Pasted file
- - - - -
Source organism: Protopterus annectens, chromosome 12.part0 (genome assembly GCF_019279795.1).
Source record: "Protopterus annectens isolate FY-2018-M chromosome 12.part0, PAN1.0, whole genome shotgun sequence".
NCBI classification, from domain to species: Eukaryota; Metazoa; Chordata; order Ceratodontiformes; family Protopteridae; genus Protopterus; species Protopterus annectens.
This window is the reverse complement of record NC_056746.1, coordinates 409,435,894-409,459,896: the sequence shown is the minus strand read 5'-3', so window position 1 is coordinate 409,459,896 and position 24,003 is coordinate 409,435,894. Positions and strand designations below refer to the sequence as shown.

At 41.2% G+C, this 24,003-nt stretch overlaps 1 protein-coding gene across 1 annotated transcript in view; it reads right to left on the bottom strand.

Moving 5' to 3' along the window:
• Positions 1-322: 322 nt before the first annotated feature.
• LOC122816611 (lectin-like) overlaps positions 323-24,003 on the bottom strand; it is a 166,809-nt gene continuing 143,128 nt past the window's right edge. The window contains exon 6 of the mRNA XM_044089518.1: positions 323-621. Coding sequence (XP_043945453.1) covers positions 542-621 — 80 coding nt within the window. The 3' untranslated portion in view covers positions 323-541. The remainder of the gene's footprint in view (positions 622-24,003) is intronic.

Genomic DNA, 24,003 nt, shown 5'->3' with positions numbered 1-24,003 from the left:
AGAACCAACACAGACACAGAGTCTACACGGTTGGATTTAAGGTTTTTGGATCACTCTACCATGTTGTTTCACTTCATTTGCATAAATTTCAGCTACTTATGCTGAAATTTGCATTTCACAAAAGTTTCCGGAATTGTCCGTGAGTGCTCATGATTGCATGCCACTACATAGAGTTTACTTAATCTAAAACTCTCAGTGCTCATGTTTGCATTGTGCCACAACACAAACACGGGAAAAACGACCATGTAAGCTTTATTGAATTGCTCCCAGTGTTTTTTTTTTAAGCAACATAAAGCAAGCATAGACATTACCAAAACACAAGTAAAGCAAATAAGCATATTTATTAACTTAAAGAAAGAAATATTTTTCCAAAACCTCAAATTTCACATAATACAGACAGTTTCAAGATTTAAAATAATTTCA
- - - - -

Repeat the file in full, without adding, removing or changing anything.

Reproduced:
Source organism: Protopterus annectens, chromosome 12.part0 (genome assembly GCF_019279795.1).
Source record: "Protopterus annectens isolate FY-2018-M chromosome 12.part0, PAN1.0, whole genome shotgun sequence".
NCBI classification, from domain to species: Eukaryota; Metazoa; Chordata; order Ceratodontiformes; family Protopteridae; genus Protopterus; species Protopterus annectens.
This window is the reverse complement of record NC_056746.1, coordinates 409,435,894-409,459,896: the sequence shown is the minus strand read 5'-3', so window position 1 is coordinate 409,459,896 and position 24,003 is coordinate 409,435,894. Positions and strand designations below refer to the sequence as shown.

At 41.2% G+C, this 24,003-nt stretch overlaps 1 protein-coding gene across 1 annotated transcript in view; it reads right to left on the bottom strand.

Moving 5' to 3' along the window:
• Positions 1-322: 322 nt before the first annotated feature.
• LOC122816611 (lectin-like) overlaps positions 323-24,003 on the bottom strand; it is a 166,809-nt gene continuing 143,128 nt past the window's right edge. The window contains exon 6 of the mRNA XM_044089518.1: positions 323-621. Coding sequence (XP_043945453.1) covers positions 542-621 — 80 coding nt within the window. The 3' untranslated portion in view covers positions 323-541. The remainder of the gene's footprint in view (positions 622-24,003) is intronic.

Genomic DNA, 24,003 nt, shown 5'->3' with positions numbered 1-24,003 from the left:
AGAACCAACACAGACACAGAGTCTACACGGTTGGATTTAAGGTTTTTGGATCACTCTACCATGTTGTTTCACTTCATTTGCATAAATTTCAGCTACTTATGCTGAAATTTGCATTTCACAAAAGTTTCCGGAATTGTCCGTGAGTGCTCATGATTGCATGCCACTACATAGAGTTTACTTAATCTAAAACTCTCAGTGCTCATGTTTGCATTGTGCCACAACACAAACACGGGAAAAACGACCATGTAAGCTTTATTGAATTGCTCCCAGTGTTTTTTTTTTAAGCAACATAAAGCAAGCATAGACATTACCAAAACACAAGTAAAGCAAATAAGCATATTTATTAACTTAAAGAAAGAAATATTTTTCCAAAACCTCAAATTTCACATAATACAGACAGTTTCAAGATTTAAAATAATTTCA